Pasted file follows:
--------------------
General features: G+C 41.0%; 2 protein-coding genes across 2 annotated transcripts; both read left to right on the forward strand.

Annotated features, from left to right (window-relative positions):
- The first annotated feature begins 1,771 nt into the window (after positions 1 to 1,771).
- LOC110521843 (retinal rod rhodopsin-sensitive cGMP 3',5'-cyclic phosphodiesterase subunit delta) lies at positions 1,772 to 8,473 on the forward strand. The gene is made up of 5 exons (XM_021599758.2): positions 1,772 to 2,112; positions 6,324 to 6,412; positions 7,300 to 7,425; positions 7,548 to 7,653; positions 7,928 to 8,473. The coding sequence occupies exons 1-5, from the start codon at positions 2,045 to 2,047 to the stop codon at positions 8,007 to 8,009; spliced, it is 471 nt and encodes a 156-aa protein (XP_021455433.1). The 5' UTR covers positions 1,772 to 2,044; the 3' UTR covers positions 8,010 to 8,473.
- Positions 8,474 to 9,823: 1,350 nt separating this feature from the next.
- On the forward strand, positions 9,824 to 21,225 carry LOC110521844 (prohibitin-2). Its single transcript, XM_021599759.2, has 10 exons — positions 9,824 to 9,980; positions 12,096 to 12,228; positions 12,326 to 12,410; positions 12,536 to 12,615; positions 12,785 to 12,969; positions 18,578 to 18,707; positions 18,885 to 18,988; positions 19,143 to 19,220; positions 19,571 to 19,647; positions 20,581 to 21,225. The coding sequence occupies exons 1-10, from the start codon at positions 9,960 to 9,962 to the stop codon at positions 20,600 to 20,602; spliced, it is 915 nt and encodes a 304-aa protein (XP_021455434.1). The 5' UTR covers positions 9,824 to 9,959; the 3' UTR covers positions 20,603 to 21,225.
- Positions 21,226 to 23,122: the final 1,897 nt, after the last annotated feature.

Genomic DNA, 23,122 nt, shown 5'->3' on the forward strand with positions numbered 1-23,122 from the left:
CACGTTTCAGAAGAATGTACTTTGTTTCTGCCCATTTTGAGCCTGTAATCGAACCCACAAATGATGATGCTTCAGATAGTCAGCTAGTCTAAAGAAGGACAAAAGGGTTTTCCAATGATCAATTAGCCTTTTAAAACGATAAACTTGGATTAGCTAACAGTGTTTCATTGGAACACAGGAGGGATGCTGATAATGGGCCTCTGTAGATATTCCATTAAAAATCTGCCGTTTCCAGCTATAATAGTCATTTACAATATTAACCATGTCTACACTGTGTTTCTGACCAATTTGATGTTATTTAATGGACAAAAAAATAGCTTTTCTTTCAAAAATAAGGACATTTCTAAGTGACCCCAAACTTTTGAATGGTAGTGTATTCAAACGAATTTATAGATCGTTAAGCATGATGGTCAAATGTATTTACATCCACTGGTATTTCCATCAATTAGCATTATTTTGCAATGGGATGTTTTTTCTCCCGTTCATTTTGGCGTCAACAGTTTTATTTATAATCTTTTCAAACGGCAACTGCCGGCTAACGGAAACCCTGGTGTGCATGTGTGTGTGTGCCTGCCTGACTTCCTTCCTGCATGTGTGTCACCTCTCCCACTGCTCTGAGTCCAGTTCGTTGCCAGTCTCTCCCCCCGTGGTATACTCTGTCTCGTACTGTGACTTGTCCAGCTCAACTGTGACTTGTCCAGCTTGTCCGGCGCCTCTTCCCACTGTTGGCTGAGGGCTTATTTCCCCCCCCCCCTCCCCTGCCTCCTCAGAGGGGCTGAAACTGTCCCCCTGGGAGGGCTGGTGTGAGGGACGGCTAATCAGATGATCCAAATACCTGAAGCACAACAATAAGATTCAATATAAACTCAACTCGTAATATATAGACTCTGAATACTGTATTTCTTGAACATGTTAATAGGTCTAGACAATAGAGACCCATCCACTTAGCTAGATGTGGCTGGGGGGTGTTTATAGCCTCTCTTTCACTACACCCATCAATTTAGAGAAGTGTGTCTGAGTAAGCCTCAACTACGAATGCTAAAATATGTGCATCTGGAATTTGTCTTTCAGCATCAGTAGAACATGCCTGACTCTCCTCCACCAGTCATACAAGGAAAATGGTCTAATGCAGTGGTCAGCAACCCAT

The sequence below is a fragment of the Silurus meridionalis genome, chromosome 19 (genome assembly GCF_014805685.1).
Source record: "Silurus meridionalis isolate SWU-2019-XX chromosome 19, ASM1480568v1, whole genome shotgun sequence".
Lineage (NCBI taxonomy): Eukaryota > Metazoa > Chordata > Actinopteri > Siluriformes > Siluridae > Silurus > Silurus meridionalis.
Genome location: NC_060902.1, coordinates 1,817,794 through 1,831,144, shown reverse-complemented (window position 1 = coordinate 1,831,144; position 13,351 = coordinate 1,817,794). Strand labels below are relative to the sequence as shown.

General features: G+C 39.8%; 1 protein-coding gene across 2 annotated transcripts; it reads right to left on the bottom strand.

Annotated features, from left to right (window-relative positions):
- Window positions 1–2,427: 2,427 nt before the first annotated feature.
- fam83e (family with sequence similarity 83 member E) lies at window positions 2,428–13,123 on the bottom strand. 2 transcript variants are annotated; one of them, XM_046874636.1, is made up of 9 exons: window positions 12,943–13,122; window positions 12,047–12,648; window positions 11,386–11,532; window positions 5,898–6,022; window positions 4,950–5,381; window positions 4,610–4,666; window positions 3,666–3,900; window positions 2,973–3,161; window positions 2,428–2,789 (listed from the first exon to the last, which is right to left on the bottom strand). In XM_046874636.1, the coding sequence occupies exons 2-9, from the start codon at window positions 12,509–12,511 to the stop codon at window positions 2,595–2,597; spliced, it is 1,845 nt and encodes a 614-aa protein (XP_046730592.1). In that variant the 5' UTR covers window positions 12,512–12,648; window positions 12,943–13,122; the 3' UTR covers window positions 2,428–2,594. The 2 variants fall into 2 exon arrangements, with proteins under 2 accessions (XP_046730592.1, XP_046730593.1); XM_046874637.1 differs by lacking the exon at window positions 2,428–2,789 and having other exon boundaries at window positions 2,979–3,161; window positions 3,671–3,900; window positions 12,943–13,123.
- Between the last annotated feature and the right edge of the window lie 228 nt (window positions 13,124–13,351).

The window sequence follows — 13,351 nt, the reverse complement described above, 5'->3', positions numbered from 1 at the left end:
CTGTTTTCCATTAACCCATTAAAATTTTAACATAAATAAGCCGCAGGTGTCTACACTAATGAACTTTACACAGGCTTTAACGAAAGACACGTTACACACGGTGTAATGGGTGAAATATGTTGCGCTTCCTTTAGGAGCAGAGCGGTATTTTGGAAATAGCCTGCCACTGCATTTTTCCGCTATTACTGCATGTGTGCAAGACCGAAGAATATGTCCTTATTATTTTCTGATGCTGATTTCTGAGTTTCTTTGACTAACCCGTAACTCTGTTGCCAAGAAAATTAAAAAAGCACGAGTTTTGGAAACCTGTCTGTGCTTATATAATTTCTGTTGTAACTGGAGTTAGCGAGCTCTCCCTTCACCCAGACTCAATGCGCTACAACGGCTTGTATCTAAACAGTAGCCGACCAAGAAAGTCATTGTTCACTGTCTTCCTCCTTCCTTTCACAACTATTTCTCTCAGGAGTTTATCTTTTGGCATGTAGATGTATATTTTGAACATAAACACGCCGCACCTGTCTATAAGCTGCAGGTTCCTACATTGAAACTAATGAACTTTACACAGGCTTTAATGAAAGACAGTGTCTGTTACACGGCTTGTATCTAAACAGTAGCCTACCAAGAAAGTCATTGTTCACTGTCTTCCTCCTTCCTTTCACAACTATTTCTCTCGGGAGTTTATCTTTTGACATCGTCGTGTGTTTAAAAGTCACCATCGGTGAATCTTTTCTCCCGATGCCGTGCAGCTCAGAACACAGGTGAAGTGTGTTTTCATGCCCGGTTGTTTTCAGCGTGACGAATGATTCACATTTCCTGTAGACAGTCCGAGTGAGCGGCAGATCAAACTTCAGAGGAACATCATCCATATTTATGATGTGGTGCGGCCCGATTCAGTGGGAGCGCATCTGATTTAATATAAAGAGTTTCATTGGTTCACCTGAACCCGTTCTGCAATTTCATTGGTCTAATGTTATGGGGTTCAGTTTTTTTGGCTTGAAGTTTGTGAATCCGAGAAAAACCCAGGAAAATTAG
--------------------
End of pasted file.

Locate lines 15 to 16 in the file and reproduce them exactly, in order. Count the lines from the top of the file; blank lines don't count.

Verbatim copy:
Annotated features, from left to right (window-relative positions):
- Window positions 1–2,427: 2,427 nt before the first annotated feature.